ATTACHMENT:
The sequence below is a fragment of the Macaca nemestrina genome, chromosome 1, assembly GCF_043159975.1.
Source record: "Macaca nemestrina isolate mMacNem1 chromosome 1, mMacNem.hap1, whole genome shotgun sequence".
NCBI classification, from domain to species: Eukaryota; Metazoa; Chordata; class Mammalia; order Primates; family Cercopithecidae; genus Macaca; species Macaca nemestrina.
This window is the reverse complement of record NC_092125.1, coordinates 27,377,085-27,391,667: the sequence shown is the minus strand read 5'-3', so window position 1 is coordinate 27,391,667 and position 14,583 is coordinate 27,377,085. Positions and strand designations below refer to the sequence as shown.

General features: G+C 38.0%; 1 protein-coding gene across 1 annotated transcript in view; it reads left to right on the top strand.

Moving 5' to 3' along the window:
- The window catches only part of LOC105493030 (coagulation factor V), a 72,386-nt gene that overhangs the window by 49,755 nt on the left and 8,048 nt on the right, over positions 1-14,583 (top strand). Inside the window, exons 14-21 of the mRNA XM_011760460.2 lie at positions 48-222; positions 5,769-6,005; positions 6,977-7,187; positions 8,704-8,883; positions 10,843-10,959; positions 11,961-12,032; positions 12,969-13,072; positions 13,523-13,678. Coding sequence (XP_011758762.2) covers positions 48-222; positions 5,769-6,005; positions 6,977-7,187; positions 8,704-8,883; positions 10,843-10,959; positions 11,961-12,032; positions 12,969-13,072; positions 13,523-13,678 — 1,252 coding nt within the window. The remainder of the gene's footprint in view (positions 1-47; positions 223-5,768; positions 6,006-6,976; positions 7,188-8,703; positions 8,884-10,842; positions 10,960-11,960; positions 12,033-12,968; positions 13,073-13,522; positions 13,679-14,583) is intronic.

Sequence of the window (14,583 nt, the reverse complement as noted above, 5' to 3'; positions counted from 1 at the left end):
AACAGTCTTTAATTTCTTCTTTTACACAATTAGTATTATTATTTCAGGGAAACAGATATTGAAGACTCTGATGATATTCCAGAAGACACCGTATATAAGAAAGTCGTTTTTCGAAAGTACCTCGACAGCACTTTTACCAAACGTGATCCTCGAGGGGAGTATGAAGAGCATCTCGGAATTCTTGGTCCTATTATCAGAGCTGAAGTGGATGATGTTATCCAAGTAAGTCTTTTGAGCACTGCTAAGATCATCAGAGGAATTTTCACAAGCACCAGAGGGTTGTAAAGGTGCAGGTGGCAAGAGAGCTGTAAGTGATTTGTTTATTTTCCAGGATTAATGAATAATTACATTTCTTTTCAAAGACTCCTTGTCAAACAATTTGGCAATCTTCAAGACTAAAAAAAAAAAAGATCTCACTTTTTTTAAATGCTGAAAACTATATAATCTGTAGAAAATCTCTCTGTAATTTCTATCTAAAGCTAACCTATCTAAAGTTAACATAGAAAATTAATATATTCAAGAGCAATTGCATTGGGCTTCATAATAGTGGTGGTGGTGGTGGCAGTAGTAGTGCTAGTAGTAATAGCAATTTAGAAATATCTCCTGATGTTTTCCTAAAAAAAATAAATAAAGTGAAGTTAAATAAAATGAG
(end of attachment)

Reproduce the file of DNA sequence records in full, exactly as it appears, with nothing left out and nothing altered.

The sequence below is a fragment of the Macaca nemestrina genome, chromosome 1, assembly GCF_043159975.1.
Source record: "Macaca nemestrina isolate mMacNem1 chromosome 1, mMacNem.hap1, whole genome shotgun sequence".
NCBI classification, from domain to species: Eukaryota; Metazoa; Chordata; class Mammalia; order Primates; family Cercopithecidae; genus Macaca; species Macaca nemestrina.
This window is the reverse complement of record NC_092125.1, coordinates 27,377,085-27,391,667: the sequence shown is the minus strand read 5'-3', so window position 1 is coordinate 27,391,667 and position 14,583 is coordinate 27,377,085. Positions and strand designations below refer to the sequence as shown.

General features: G+C 38.0%; 1 protein-coding gene across 1 annotated transcript in view; it reads left to right on the top strand.

Moving 5' to 3' along the window:
- The window catches only part of LOC105493030 (coagulation factor V), a 72,386-nt gene that overhangs the window by 49,755 nt on the left and 8,048 nt on the right, over positions 1-14,583 (top strand). Inside the window, exons 14-21 of the mRNA XM_011760460.2 lie at positions 48-222; positions 5,769-6,005; positions 6,977-7,187; positions 8,704-8,883; positions 10,843-10,959; positions 11,961-12,032; positions 12,969-13,072; positions 13,523-13,678. Coding sequence (XP_011758762.2) covers positions 48-222; positions 5,769-6,005; positions 6,977-7,187; positions 8,704-8,883; positions 10,843-10,959; positions 11,961-12,032; positions 12,969-13,072; positions 13,523-13,678 — 1,252 coding nt within the window. The remainder of the gene's footprint in view (positions 1-47; positions 223-5,768; positions 6,006-6,976; positions 7,188-8,703; positions 8,884-10,842; positions 10,960-11,960; positions 12,033-12,968; positions 13,073-13,522; positions 13,679-14,583) is intronic.

Sequence of the window (14,583 nt, the reverse complement as noted above, 5' to 3'; positions counted from 1 at the left end):
AACAGTCTTTAATTTCTTCTTTTACACAATTAGTATTATTATTTCAGGGAAACAGATATTGAAGACTCTGATGATATTCCAGAAGACACCGTATATAAGAAAGTCGTTTTTCGAAAGTACCTCGACAGCACTTTTACCAAACGTGATCCTCGAGGGGAGTATGAAGAGCATCTCGGAATTCTTGGTCCTATTATCAGAGCTGAAGTGGATGATGTTATCCAAGTAAGTCTTTTGAGCACTGCTAAGATCATCAGAGGAATTTTCACAAGCACCAGAGGGTTGTAAAGGTGCAGGTGGCAAGAGAGCTGTAAGTGATTTGTTTATTTTCCAGGATTAATGAATAATTACATTTCTTTTCAAAGACTCCTTGTCAAACAATTTGGCAATCTTCAAGACTAAAAAAAAAAAAGATCTCACTTTTTTTAAATGCTGAAAACTATATAATCTGTAGAAAATCTCTCTGTAATTTCTATCTAAAGCTAACCTATCTAAAGTTAACATAGAAAATTAATATATTCAAGAGCAATTGCATTGGGCTTCATAATAGTGGTGGTGGTGGTGGCAGTAGTAGTGCTAGTAGTAATAGCAATTTAGAAATATCTCCTGATGTTTTCCTAAAAAAAATAAATAAAGTGAAGTTAAATAAAATGAG